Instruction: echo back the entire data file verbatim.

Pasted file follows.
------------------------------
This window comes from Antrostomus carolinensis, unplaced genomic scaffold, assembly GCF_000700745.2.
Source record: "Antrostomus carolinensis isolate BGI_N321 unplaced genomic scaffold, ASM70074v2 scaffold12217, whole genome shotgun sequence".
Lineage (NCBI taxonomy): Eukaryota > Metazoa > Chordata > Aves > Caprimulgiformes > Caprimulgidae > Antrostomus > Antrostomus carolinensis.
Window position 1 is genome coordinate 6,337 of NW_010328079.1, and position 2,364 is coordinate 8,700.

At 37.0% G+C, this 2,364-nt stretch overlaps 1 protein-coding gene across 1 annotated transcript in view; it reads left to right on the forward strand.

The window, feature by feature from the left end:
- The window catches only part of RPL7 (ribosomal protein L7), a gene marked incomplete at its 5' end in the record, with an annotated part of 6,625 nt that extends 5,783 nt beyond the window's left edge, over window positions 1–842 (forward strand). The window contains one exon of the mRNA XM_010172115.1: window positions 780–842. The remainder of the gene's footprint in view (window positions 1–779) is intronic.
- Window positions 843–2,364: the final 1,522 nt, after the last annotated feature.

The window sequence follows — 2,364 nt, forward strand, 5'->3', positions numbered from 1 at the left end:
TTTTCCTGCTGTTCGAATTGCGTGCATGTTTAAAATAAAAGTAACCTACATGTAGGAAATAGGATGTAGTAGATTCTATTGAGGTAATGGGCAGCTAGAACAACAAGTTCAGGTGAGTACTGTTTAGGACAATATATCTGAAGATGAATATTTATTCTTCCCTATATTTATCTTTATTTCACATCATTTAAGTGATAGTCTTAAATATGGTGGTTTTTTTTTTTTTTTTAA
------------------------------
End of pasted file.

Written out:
This window comes from Antrostomus carolinensis, unplaced genomic scaffold, assembly GCF_000700745.2.
Source record: "Antrostomus carolinensis isolate BGI_N321 unplaced genomic scaffold, ASM70074v2 scaffold12217, whole genome shotgun sequence".
Lineage (NCBI taxonomy): Eukaryota > Metazoa > Chordata > Aves > Caprimulgiformes > Caprimulgidae > Antrostomus > Antrostomus carolinensis.
Window position 1 is genome coordinate 6,337 of NW_010328079.1, and position 2,364 is coordinate 8,700.

At 37.0% G+C, this 2,364-nt stretch overlaps 1 protein-coding gene across 1 annotated transcript in view; it reads left to right on the forward strand.

The window, feature by feature from the left end:
- The window catches only part of RPL7 (ribosomal protein L7), a gene marked incomplete at its 5' end in the record, with an annotated part of 6,625 nt that extends 5,783 nt beyond the window's left edge, over window positions 1–842 (forward strand). The window contains one exon of the mRNA XM_010172115.1: window positions 780–842. The remainder of the gene's footprint in view (window positions 1–779) is intronic.
- Window positions 843–2,364: the final 1,522 nt, after the last annotated feature.

The window sequence follows — 2,364 nt, forward strand, 5'->3', positions numbered from 1 at the left end:
TTTTCCTGCTGTTCGAATTGCGTGCATGTTTAAAATAAAAGTAACCTACATGTAGGAAATAGGATGTAGTAGATTCTATTGAGGTAATGGGCAGCTAGAACAACAAGTTCAGGTGAGTACTGTTTAGGACAATATATCTGAAGATGAATATTTATTCTTCCCTATATTTATCTTTATTTCACATCATTTAAGTGATAGTCTTAAATATGGTGGTTTTTTTTTTTTTTTTAA